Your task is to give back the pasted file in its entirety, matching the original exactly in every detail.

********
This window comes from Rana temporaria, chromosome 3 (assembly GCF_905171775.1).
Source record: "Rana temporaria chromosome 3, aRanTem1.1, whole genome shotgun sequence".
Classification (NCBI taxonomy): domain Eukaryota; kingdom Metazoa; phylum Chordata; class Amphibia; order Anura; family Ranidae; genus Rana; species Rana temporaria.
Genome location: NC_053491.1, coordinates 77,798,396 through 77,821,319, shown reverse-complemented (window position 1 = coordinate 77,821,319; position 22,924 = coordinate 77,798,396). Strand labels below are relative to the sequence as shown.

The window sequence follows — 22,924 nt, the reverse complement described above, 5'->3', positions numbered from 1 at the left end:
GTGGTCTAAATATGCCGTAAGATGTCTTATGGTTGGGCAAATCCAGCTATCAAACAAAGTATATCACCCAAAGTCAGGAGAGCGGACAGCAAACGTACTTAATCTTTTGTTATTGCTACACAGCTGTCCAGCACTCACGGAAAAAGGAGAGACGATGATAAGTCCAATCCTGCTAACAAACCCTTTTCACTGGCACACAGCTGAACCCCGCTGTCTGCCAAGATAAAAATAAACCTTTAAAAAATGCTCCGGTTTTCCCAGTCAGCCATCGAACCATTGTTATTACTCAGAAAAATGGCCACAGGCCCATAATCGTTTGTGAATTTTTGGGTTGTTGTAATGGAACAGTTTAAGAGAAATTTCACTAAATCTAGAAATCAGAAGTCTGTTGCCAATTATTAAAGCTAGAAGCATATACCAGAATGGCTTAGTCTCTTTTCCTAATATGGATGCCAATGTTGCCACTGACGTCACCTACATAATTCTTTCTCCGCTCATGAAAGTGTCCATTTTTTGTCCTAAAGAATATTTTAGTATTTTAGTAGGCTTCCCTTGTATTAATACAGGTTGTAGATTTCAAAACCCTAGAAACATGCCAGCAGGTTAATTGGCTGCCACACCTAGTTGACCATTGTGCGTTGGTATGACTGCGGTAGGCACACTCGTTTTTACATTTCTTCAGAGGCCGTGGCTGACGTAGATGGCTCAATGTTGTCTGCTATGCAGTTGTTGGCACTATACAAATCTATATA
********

This window comes from Rana temporaria, chromosome 3 (assembly GCF_905171775.1).
Source record: "Rana temporaria chromosome 3, aRanTem1.1, whole genome shotgun sequence".
Classification (NCBI taxonomy): domain Eukaryota; kingdom Metazoa; phylum Chordata; class Amphibia; order Anura; family Ranidae; genus Rana; species Rana temporaria.
Genome location: NC_053491.1, coordinates 77,798,396 through 77,821,319, shown reverse-complemented (window position 1 = coordinate 77,821,319; position 22,924 = coordinate 77,798,396). Strand labels below are relative to the sequence as shown.

The window sequence follows — 22,924 nt, the reverse complement described above, 5'->3', positions numbered from 1 at the left end:
GTGGTCTAAATATGCCGTAAGATGTCTTATGGTTGGGCAAATCCAGCTATCAAACAAAGTATATCACCCAAAGTCAGGAGAGCGGACAGCAAACGTACTTAATCTTTTGTTATTGCTACACAGCTGTCCAGCACTCACGGAAAAAGGAGAGACGATGATAAGTCCAATCCTGCTAACAAACCCTTTTCACTGGCACACAGCTGAACCCCGCTGTCTGCCAAGATAAAAATAAACCTTTAAAAAATGCTCCGGTTTTCCCAGTCAGCCATCGAACCATTGTTATTACTCAGAAAAATGGCCACAGGCCCATAATCGTTTGTGAATTTTTGGGTTGTTGTAATGGAACAGTTTAAGAGAAATTTCACTAAATCTAGAAATCAGAAGTCTGTTGCCAATTATTAAAGCTAGAAGCATATACCAGAATGGCTTAGTCTCTTTTCCTAATATGGATGCCAATGTTGCCACTGACGTCACCTACATAATTCTTTCTCCGCTCATGAAAGTGTCCATTTTTTGTCCTAAAGAATATTTTAGTATTTTAGTAGGCTTCCCTTGTATTAATACAGGTTGTAGATTTCAAAACCCTAGAAACATGCCAGCAGGTTAATTGGCTGCCACACCTAGTTGACCATTGTGCGTTGGTATGACTGCGGTAGGCACACTCGTTTTTACATTTCTTCAGAGGCCGTGGCTGACGTAGATGGCTCAATGTTGTCTGCTATGCAGTTGTTGGCACTATACAAATCTATATA